Spanish: revisión, French: révision. English equivalent?

For quite some time, I have been asking myself the above question. I have also asked myself what the appropriate English terms would be for, say, the French révision linguistique ou unilingue and révision comparative ou bilingue. Spanish has no problem using revisión lingüística (monolingüe) and revisión comparativa (bilingüe). In either Latin language, the generic term and the actions carried out are clear because of their accompanying adjectives. But what about English?

In an effort to give myself some peace of mind, I decided to look up both Latin-based terms in unilingual dictionaries. When I consulted the Spanish-language academy’s online dictionary, that of the RAE[1], and Quebec’s French-language terminological dictionary, that of the OQLF[2], I noticed that both definitions are identical. In a nutshell, revisión and révision are defined as the act of putting something under review for correction and rereading a text to make any necessary corrections, respectively.

So far, everything is clear. Things get a bit complicated when English comes into play. When I queried révision on OQLF’s website, I received the following result:

First record of four results.

First record of four results.

At the bottom of the terminological record, two English equivalents appear: copy editing and editing. And another terminological record shows the following English equivalent:

This is the second of four results I received.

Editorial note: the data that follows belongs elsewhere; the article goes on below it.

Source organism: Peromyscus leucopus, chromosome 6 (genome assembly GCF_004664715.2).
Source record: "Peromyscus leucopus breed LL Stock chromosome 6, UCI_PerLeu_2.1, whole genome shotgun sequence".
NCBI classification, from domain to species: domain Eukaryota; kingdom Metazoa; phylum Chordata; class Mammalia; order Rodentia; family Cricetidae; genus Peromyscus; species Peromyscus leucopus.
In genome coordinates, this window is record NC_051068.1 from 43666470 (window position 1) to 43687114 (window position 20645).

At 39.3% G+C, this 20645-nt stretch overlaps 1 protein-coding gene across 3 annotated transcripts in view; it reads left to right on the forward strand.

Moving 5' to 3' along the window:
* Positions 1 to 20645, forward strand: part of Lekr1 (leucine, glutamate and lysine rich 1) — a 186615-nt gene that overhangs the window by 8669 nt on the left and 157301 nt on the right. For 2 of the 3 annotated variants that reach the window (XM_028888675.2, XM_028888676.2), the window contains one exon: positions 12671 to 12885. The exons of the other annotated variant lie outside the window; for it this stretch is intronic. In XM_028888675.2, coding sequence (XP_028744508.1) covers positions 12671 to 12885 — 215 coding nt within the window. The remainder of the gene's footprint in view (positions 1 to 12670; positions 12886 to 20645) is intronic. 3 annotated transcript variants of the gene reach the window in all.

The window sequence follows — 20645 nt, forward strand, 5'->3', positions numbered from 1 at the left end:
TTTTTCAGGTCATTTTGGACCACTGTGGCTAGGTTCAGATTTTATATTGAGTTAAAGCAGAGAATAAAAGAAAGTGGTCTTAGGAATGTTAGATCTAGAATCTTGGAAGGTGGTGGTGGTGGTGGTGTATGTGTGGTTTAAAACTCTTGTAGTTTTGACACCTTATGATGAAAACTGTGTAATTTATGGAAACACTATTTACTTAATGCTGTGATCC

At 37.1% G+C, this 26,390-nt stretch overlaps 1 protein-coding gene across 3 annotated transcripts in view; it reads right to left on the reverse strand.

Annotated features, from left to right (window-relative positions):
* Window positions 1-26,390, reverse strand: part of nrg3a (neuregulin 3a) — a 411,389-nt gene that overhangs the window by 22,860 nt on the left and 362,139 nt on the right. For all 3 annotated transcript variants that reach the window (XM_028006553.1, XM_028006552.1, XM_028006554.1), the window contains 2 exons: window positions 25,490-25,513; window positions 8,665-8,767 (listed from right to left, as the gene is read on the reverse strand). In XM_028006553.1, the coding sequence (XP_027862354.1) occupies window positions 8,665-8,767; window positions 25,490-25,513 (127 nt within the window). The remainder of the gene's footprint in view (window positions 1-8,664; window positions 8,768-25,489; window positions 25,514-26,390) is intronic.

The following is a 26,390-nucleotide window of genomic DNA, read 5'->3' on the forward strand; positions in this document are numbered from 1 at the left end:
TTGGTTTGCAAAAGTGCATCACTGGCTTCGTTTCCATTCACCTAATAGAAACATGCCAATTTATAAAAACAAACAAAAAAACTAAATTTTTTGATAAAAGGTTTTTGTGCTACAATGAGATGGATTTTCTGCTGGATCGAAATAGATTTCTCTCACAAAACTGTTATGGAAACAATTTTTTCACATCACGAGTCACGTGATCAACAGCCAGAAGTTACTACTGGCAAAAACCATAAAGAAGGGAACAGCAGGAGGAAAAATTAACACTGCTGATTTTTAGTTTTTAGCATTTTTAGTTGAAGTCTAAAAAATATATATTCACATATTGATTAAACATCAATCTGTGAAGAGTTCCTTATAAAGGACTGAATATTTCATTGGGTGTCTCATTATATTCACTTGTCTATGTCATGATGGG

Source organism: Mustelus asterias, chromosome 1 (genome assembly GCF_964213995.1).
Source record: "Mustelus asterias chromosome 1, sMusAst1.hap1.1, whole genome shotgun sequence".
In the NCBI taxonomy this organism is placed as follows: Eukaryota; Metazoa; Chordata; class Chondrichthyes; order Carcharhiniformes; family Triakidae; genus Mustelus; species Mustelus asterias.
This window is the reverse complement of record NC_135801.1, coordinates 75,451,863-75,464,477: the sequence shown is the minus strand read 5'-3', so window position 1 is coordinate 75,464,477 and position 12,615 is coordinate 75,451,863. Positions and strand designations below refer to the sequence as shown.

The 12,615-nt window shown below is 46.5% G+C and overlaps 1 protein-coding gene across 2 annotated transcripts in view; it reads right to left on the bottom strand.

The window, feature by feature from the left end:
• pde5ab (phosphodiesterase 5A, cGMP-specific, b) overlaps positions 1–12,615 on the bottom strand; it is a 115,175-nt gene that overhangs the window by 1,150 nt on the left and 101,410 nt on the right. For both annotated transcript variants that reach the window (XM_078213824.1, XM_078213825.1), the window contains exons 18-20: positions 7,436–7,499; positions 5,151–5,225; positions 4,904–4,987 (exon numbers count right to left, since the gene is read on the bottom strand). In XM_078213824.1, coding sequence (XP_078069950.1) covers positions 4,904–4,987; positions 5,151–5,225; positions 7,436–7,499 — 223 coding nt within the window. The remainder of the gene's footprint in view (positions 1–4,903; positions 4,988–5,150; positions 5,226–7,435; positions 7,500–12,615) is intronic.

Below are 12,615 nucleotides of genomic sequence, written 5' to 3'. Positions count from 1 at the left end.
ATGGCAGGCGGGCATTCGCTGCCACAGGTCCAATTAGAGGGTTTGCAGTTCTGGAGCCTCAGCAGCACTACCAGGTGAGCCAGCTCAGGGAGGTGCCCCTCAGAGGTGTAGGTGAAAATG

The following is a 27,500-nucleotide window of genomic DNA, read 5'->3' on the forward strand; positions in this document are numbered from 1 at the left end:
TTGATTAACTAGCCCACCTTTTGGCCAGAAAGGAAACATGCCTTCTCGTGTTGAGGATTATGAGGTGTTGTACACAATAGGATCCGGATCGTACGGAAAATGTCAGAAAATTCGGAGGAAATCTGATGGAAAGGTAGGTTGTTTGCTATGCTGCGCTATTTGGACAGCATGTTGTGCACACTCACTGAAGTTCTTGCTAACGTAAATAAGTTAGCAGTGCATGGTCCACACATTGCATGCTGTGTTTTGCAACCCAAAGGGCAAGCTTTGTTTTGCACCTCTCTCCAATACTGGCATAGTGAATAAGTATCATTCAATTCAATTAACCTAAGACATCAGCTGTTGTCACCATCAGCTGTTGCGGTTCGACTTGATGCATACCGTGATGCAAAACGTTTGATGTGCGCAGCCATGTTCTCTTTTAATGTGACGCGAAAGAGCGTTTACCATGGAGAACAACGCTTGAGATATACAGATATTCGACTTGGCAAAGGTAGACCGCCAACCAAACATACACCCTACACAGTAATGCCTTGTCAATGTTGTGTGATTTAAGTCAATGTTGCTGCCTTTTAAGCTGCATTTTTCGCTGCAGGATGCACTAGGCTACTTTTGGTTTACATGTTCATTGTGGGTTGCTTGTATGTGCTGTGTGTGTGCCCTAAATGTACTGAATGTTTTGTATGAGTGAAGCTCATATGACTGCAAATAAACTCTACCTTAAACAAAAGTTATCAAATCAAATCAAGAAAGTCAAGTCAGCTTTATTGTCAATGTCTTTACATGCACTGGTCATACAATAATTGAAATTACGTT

This is the second of four results I received.

As you can see, the English equivalent is revision. The question is, what is the difference among the terms copy editing, editing, and revision?

Let’s start from the end. The online Collins Dictionary has three definitions for the term revision. Of the three, the third is of most interest for this entry: “a corrected or new version of a book, article, etc.” At the bottom of these definitions, Collins provides another definition that, apparently, is unique to British English: “To make a revision of something that is written or that has been decided means to make changes to it in order to improve it, make it more modern, or make it more suitable for a particular purpose.”[3]

If this definition applies only to British English, what term best suits an American or Canadian English context?

As one would expect, the definition presented to us is simply “the action of revising.” But Oxford has supplementary definitions according to the context. In literary circles, for instance, revision is defined as “the process of amending an earlier version (published or unpublished) of a work; or the newly amended text thus produced.”

If the above definitions are useful for the term revision, what is editing?